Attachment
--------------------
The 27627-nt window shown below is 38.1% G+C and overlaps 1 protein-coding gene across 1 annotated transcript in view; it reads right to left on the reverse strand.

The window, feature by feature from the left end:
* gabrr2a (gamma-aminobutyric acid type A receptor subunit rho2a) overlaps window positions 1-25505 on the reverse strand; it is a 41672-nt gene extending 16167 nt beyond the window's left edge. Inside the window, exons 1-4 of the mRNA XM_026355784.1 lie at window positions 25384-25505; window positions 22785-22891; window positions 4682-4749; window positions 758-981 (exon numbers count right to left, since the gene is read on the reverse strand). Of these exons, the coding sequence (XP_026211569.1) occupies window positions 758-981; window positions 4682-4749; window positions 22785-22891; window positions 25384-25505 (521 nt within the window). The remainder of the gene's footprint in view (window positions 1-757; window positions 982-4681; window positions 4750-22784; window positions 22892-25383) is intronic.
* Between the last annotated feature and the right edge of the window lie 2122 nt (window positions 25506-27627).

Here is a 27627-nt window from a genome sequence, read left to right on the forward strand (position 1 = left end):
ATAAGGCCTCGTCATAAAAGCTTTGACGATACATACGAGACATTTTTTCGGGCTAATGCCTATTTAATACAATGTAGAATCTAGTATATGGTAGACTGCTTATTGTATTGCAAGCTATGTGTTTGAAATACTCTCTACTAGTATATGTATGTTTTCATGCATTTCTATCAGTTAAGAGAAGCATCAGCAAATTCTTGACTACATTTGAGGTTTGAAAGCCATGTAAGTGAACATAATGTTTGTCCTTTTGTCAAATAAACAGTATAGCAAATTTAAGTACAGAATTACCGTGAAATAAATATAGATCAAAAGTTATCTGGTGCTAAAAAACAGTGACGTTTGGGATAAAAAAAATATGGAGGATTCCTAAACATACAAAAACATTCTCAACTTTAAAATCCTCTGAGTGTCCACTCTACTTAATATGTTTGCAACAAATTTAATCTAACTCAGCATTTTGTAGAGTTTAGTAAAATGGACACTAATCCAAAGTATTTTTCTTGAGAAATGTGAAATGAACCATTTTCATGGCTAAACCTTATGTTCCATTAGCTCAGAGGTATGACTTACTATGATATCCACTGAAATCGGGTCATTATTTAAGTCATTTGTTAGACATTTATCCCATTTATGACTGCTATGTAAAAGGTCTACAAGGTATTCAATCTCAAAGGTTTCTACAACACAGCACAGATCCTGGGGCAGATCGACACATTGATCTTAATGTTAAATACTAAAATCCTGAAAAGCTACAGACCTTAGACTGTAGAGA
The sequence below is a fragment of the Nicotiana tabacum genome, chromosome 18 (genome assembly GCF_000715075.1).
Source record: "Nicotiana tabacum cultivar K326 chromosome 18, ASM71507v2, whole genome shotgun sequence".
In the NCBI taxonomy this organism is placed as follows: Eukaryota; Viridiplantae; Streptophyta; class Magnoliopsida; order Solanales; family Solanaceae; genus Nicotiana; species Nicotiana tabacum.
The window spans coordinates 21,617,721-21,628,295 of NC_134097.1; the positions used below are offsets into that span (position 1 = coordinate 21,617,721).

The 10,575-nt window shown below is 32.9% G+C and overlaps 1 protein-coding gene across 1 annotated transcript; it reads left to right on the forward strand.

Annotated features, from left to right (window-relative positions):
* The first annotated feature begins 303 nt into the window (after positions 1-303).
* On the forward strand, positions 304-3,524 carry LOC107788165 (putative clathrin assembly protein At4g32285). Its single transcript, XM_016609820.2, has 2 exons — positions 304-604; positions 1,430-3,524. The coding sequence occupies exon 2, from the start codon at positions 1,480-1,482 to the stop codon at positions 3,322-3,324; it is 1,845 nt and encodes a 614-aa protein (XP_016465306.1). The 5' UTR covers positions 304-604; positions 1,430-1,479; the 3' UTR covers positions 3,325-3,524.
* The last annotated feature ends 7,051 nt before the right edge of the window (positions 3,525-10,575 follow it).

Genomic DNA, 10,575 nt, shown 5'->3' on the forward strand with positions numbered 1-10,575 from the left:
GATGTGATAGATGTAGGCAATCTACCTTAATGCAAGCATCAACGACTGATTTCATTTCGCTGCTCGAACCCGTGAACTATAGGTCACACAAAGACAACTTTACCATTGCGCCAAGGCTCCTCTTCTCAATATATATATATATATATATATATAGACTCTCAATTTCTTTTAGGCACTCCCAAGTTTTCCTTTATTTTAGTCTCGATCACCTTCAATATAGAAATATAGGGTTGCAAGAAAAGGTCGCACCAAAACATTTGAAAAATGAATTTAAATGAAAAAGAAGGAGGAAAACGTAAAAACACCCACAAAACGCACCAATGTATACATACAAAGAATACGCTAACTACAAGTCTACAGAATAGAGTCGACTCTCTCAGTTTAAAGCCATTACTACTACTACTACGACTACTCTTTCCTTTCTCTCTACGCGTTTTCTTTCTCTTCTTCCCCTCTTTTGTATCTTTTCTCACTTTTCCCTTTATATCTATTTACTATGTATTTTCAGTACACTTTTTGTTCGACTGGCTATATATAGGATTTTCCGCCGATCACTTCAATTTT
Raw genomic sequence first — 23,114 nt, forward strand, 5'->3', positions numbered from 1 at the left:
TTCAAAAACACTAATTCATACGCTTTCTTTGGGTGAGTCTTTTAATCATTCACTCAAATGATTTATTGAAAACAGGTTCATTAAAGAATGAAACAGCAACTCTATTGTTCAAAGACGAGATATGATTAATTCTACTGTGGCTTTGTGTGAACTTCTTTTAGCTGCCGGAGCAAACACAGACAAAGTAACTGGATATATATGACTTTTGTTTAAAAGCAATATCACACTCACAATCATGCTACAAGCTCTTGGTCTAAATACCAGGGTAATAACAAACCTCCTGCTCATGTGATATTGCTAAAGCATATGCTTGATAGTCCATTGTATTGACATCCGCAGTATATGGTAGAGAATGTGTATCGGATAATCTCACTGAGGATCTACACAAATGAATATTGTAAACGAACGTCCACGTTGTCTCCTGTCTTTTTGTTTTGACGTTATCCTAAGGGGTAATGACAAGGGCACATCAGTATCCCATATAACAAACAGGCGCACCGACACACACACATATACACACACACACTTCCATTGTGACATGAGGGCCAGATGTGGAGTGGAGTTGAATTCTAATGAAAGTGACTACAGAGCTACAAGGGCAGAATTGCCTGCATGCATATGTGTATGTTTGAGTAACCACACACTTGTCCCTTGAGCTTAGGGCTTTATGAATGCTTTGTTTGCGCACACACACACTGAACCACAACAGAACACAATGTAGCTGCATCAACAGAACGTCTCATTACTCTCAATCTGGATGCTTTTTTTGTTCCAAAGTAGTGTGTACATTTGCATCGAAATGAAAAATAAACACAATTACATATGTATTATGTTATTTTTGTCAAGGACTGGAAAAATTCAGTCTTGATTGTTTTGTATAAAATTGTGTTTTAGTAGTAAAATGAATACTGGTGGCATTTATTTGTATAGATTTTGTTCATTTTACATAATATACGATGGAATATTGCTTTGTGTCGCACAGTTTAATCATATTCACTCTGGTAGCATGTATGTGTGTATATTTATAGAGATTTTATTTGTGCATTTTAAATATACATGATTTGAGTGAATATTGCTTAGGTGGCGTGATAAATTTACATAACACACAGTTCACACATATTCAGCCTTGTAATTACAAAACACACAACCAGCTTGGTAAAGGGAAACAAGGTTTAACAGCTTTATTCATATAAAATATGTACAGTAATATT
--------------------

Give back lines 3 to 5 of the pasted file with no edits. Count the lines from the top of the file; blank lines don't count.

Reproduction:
* gabrr2a (gamma-aminobutyric acid type A receptor subunit rho2a) overlaps window positions 1-25505 on the reverse strand; it is a 41672-nt gene extending 16167 nt beyond the window's left edge. Inside the window, exons 1-4 of the mRNA XM_026355784.1 lie at window positions 25384-25505; window positions 22785-22891; window positions 4682-4749; window positions 758-981 (exon numbers count right to left, since the gene is read on the reverse strand). Of these exons, the coding sequence (XP_026211569.1) occupies window positions 758-981; window positions 4682-4749; window positions 22785-22891; window positions 25384-25505 (521 nt within the window). The remainder of the gene's footprint in view (window positions 1-757; window positions 982-4681; window positions 4750-22784; window positions 22892-25383) is intronic.
* Between the last annotated feature and the right edge of the window lie 2122 nt (window positions 25506-27627).

Here is a 27627-nt window from a genome sequence, read left to right on the forward strand (position 1 = left end):